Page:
In April, FCC Chairman Ajit Pai announced a new rural broadband initiative that will provide $20.4 billion of new funding. We don’t know many details, but one of the most likely parameters of that funding is that the money will be awarded by reverse auction. Today I ask if a reverse auction is really the right tool for this particular auction.
In a government reverse auction the winner is the entity willing to take the least amount of money to provide a given task. A reverse auction is much akin to awarding money to the low-cost vendor in government contracting. The big question to ask is if we really want to award grant money to the low-cost bidder? By definition that will reward certain behavior:
Favors Slower and Lower-cost Technologies. If the criteria for award is the percentage of grant matching, it’s far easier for an applicant to accept a lower match if they are deploying a lower-cost technology. Fixed wireless has a big cost advantage over fiber. Satellite has a huge advantage over every other technology since any award for them is 100% gravy. For a reverse auction to work it has to find an equitable weighting process to bring technologies into some sort of parity. The recent CAF II reverse auction is a good example. While some of the money went for fiber, a huge amount went to fixed wireless and satellite broadband – and fiber only got funded in areas where it wasn’t competing against the lower-cost technologies. If there is a reverse auction for the whole country, then the lower-cost technologies will win almost all of the grant funding.
Favors Lower-Cost Regions of the Country. Some parts of the country like Appalachia have a higher cost of construction for every technology, and a reverse auction is going to benefit lower-cost places like the Midwest plains. A reverse auction will also favor grant applications with higher density that include towns versus requests that are 100% rural.
Favors Upgrades over New Construction. A reverse auction will favor applicants that are seeking funds to upgrade existing facilities rather than build new ones. For example, it would promote upgrading DSL over building new fiber.
Formulaic and Allows for No Policy Awards. The FCC and Congress is going to want to see the awards spread across the country to every state. A reverse auction might favor a specific region of the country or even favor a single technology – all of this is outside of the control of the FCC once the auction begins. A reverse grant is self-selecting and once the process is started those willing to take the smallest percentage grant will win all of the money. I think the whole country is going to be furious if most of this huge grant only favors one region or one technology. Most states have elected to not use a reverse auction for state grants because they want some say to make sure that grants are awarded to all corners of a state.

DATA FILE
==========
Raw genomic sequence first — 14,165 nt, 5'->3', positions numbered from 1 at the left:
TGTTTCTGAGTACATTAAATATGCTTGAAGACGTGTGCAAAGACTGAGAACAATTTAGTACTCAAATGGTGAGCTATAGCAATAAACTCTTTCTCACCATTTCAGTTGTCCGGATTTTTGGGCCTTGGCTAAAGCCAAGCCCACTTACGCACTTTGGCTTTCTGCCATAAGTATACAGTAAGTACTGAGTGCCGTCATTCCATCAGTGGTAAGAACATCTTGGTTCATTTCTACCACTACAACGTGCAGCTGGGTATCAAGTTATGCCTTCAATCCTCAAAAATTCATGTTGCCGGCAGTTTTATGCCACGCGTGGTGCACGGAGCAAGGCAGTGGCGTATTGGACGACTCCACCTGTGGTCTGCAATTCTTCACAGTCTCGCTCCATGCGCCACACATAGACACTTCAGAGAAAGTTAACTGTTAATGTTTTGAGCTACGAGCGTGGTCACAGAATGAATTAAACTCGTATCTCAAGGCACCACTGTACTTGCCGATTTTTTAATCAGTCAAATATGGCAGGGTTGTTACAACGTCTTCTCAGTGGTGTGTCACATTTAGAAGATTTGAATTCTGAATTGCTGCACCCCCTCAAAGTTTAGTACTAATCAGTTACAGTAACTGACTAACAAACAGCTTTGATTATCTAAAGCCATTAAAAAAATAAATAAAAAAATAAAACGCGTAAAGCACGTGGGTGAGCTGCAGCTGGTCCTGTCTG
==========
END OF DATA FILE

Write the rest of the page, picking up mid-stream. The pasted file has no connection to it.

There’s No Fix for Problem Grants. I have clients who think that fixed wireless companies that claimed they could deploy ubiquitous 100 Mbps broadband cheated in the CAF II reverse auctions. They claim the technology can’t deliver that speed to all customers. We’ll find out when these networks are deployed. This was relevant in that particular auction since bidders got extra bid credits for promising faster speeds. This is a cautionary tale about bidders who will manipulate the bidding rules to get an advantage.
Another issue we often see in grant programs is that some of those who are awarded grants find themselves ineligible to take the grants. This happened with the stimulus grants and the returned money was awarded to the next companies in the grant grading process. This is not possible in a reverse auction. By the time of the final award everybody else has dropped out of the process.
The bottom line is that a reverse auction is a terrible process for this grant program. No matter how carefully the FCC sets the eligibility rules, a reverse auction is always going to favor certain technologies or certain parts of the country over others – it’s inevitable in a nationwide reverse auction. A $20.4 billion grant program can bring great broadband to a lot of households. A reverse auction will be a disaster if it pushes money towards upgrading DSL or gives the funding to satellite providers rather than awarding all of the money to build permanent broadband infrastructure.
I know that taking the time to review and rank grant applications is hard work. A reverse auction simplifies this process by sinply declaring if a grant application is eligible for the grant. If you want proof that slogging through grants and choosing the best ones then look at the successful state grant programs. A reverse auction is inevitably going to allocate funds in ways that the FCC is not going to be proud of.
This blog is part of a series on Designing the Ideal Federal Broadband Grant Program.